Onwumere, J.U.J. (2008), Business and Economic Research Methods, Enugu, Vougasen Limited.

Scott, J. W. and Arias, J. C. (2011), “Banking Profitability Determinants” Business Intelligence Journal, July Vol.4 No.2: 209-230.

 Pasiouras F., K. and Kosmidou, Ch. G. (2005), A pooled study of the internal and external determinants of Australian banks profits and margins, Working Paper, Financial Engineering Laboratory, Department of Production Engineering and Management, Technical University of Crete.

Scholtens, B. (2000), ‘Competition, Growth and Performance in the Banking Industry’, Department of Finance Working Paper, University of Groningen, Netherlands, February.

Short, B. K. (1979), “The Relation Between Commercial Bank Profit rates and Banking Concentration in Canada, Western Europe and Japan”, Journal of Banking and Finance, 3 (3) September: 209-219.

Smirlock, M. (1985). ‘Evidence of the (non) Relationship Between Concentration and Profitability in Banking’, Journal of Money, Credit and Banking, Vol. 17, No. 1: 69–83.

Steinherr, A. and Huveneers, Ch. (1994), “On The Performance of Differently Regulated Financial Institutions: Some Empirical Evidence”, Journal of Banking and Finance, 18 (2) January: 271-306.

RWANDA: A regional trade hub – Tunde Olupitan interviews Hon. François Kanimba, Minister of Trade and Industry, Rwanda

RWANDA: A regional trade hub – Tunde Olupitan interviews Hon. François Kanimba, Minister of Trade and Industry, Rwanda Mr François Kanimba has been one of the main architects of economic reforms implemented in Rwanda in the last 15 years which allowed the country to be one of the fastest growing economies in Sub Saharan Africa. As efforts to boost intra-African trade gather momentum, can Rwanda establish itself as an East African trade…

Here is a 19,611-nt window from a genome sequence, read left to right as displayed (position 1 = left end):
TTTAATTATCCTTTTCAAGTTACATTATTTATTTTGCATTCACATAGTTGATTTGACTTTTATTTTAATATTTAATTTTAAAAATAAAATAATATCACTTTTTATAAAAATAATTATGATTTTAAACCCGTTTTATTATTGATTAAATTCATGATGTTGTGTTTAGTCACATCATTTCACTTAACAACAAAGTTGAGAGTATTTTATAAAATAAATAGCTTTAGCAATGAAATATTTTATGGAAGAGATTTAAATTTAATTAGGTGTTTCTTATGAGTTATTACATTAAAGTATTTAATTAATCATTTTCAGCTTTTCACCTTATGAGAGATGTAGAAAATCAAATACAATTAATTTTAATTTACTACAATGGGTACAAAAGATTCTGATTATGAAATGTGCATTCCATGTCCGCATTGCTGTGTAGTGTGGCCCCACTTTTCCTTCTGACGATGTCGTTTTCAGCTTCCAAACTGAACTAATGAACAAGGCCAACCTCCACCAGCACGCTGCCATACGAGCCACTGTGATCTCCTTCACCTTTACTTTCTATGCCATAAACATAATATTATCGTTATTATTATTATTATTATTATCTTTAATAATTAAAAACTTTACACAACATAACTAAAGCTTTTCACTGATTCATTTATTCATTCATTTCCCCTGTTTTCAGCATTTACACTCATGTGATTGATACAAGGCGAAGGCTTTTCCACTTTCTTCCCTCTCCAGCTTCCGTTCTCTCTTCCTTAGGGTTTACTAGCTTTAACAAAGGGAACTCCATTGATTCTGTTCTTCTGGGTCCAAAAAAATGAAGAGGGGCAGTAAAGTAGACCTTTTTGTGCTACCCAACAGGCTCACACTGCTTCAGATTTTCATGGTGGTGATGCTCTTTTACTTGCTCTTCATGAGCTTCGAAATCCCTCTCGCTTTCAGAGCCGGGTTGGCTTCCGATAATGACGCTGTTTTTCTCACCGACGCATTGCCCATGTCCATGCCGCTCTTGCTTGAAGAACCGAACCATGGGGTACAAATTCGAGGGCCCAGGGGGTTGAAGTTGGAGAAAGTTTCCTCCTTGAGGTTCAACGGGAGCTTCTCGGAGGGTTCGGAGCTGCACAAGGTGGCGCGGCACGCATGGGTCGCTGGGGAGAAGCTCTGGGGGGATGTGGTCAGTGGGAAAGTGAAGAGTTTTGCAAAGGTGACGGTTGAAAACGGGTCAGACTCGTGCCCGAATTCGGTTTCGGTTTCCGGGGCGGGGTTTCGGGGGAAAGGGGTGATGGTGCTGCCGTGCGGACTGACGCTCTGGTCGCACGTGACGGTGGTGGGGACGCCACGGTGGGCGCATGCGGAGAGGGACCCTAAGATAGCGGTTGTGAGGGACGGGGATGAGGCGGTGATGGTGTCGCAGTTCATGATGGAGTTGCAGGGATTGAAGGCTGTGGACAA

African Business Monitor 2013

Total external financial flows to Africa reached a new record high in 2012, totalling USD 182 billion, driven by FDI and remittances. there have been two major trends: Remittances overtook aid and FDI for the first time and became the largest external financial flow to Africa; second, Africa’s increasingly integrated with emerging economies. Not only through trade, but increasingly so through investment flows, which are gradually diversifying. However, there’s a strong heterogeneity in the relative importance of different financial flows to individual African countries, with still half the African countries relying largely on aid.

The forthcoming African Economic Outlook highlights the growing importance of investment, official development aid and remittances to a continent on the move. External financial flows into Africa hit a record in 2012 and are expected to top 200 billion dollars in 2013. It puts the spotlight on emerging financial trends that Africa can take advantage of and the risks they face.